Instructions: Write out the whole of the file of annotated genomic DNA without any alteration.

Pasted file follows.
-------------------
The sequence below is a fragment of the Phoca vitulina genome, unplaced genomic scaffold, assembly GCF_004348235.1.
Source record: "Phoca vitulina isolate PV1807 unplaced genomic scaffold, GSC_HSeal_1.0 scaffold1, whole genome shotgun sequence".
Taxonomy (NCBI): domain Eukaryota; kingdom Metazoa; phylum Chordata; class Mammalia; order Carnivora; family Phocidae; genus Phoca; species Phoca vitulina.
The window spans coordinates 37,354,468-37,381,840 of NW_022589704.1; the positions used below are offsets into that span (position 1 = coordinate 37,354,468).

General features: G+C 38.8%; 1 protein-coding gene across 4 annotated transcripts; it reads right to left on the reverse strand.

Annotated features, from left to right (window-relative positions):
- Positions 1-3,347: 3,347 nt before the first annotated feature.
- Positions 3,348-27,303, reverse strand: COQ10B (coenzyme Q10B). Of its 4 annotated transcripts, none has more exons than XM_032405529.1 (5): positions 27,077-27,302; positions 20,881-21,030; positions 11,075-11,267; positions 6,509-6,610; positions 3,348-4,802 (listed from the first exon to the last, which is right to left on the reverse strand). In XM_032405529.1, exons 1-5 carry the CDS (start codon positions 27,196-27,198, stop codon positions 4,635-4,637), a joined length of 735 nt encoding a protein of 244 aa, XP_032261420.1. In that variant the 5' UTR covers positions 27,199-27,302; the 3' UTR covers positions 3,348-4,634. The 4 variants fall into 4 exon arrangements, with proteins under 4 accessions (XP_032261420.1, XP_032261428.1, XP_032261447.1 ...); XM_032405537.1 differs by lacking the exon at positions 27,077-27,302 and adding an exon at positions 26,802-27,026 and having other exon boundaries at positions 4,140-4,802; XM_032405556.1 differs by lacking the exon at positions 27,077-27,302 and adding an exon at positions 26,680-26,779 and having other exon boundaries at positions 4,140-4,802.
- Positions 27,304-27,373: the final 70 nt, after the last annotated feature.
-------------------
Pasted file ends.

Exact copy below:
The sequence below is a fragment of the Phoca vitulina genome, unplaced genomic scaffold, assembly GCF_004348235.1.
Source record: "Phoca vitulina isolate PV1807 unplaced genomic scaffold, GSC_HSeal_1.0 scaffold1, whole genome shotgun sequence".
Taxonomy (NCBI): domain Eukaryota; kingdom Metazoa; phylum Chordata; class Mammalia; order Carnivora; family Phocidae; genus Phoca; species Phoca vitulina.
The window spans coordinates 37,354,468-37,381,840 of NW_022589704.1; the positions used below are offsets into that span (position 1 = coordinate 37,354,468).

General features: G+C 38.8%; 1 protein-coding gene across 4 annotated transcripts; it reads right to left on the reverse strand.

Annotated features, from left to right (window-relative positions):
- Positions 1-3,347: 3,347 nt before the first annotated feature.
- Positions 3,348-27,303, reverse strand: COQ10B (coenzyme Q10B). Of its 4 annotated transcripts, none has more exons than XM_032405529.1 (5): positions 27,077-27,302; positions 20,881-21,030; positions 11,075-11,267; positions 6,509-6,610; positions 3,348-4,802 (listed from the first exon to the last, which is right to left on the reverse strand). In XM_032405529.1, exons 1-5 carry the CDS (start codon positions 27,196-27,198, stop codon positions 4,635-4,637), a joined length of 735 nt encoding a protein of 244 aa, XP_032261420.1. In that variant the 5' UTR covers positions 27,199-27,302; the 3' UTR covers positions 3,348-4,634. The 4 variants fall into 4 exon arrangements, with proteins under 4 accessions (XP_032261420.1, XP_032261428.1, XP_032261447.1 ...); XM_032405537.1 differs by lacking the exon at positions 27,077-27,302 and adding an exon at positions 26,802-27,026 and having other exon boundaries at positions 4,140-4,802; XM_032405556.1 differs by lacking the exon at positions 27,077-27,302 and adding an exon at positions 26,680-26,779 and having other exon boundaries at positions 4,140-4,802.
- Positions 27,304-27,373: the final 70 nt, after the last annotated feature.